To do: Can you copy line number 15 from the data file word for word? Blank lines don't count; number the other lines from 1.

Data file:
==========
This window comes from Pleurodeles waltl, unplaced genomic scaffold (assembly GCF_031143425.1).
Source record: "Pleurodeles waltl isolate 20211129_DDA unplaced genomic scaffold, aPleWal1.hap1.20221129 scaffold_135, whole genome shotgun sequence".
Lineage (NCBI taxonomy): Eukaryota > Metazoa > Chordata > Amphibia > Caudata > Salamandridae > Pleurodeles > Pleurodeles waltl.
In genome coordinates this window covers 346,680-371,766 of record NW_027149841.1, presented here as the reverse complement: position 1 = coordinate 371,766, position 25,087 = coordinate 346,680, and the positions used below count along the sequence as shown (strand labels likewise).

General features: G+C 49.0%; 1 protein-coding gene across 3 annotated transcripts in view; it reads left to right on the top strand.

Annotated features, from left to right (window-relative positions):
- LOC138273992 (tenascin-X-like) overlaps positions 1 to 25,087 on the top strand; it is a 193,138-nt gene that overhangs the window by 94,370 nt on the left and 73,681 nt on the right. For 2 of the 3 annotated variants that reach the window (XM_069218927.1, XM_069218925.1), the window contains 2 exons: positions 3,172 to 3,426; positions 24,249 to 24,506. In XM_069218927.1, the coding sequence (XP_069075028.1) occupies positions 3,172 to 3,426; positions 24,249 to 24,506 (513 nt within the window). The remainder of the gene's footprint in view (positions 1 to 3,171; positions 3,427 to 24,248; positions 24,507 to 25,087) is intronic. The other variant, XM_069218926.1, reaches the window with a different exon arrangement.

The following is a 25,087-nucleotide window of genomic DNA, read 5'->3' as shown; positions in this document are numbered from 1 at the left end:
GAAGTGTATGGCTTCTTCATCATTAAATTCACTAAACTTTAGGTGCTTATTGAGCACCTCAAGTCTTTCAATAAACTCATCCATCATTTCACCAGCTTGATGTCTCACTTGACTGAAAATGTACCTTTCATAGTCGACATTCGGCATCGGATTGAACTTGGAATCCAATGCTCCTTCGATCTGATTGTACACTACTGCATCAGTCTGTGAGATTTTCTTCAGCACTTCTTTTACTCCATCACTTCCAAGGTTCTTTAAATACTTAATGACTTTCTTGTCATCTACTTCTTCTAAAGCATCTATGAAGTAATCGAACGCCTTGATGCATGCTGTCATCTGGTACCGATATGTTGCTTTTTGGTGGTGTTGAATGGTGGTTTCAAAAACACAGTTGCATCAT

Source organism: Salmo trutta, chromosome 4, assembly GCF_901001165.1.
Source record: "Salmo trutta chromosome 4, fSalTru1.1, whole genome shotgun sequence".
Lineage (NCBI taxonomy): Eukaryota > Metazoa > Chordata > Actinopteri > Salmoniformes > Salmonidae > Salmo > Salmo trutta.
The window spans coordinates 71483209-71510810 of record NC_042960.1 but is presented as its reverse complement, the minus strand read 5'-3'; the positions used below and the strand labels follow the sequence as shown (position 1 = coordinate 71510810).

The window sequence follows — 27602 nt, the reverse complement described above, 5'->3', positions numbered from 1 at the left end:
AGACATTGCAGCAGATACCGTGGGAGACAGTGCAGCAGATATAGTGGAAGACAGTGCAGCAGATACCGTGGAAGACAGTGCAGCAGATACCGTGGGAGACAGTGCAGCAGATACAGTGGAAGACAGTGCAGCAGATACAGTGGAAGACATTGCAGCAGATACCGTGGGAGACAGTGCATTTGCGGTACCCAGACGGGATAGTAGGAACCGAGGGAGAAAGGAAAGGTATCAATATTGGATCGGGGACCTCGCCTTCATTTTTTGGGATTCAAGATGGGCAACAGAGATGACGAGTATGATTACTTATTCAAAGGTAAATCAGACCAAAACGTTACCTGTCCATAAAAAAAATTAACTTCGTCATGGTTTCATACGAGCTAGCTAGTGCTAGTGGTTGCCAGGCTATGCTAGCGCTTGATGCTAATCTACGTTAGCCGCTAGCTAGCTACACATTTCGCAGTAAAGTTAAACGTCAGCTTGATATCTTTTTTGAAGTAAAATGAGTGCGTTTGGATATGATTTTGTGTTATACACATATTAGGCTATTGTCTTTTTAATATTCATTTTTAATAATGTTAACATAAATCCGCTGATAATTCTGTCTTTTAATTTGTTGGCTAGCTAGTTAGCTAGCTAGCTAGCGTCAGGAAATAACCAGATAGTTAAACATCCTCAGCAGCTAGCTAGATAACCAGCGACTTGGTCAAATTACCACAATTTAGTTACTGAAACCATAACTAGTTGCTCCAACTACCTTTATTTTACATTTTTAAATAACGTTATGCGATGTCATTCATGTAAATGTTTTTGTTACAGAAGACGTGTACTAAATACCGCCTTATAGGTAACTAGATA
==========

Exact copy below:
AGACATTGCAGCAGATACCGTGGGAGACAGTGCAGCAGATATAGTGGAAGACAGTGCAGCAGATACCGTGGAAGACAGTGCAGCAGATACCGTGGGAGACAGTGCAGCAGATACAGTGGAAGACAGTGCAGCAGATACAGTGGAAGACATTGCAGCAGATACCGTGGGAGACAGTGCATTTGCGGTACCCAGACGGGATAGTAGGAACCGAGGGAGAAAGGAAAGGTATCAATATTGGATCGGGGACCTCGCCTTCATTTTTTGGGATTCAAGATGGGCAACAGAGATGACGAGTATGATTACTTATTCAAAGGTAAATCAGACCAAAACGTTACCTGTCCATAAAAAAAATTAACTTCGTCATGGTTTCATACGAGCTAGCTAGTGCTAGTGGTTGCCAGGCTATGCTAGCGCTTGATGCTAATCTACGTTAGCCGCTAGCTAGCTACACATTTCGCAGTAAAGTTAAACGTCAGCTTGATATCTTTTTTGAAGTAAAATGAGTGCGTTTGGATATGATTTTGTGTTATACACATATTAGGCTATTGTCTTTTTAATATTCATTTTTAATAATGTTAACATAAATCCGCTGATAATTCTGTCTTTTAATTTGTTGGCTAGCTAGTTAGCTAGCTAGCTAGCGTCAGGAAATAACCAGATAGTTAAACATCCTCAGCAGCTAGCTAGATAACCAGCGACTTGGTCAAATTACCACAATTTAGTTACTGAAACCATAACTAGTTGCTCCAACTACCTTTATTTTACATTTTTAAATAACGTTATGCGATGTCATTCATGTAAATGTTTTTGTTACAGAAGACGTGTACTAAATACCGCCTTATAGGTAACTAGATA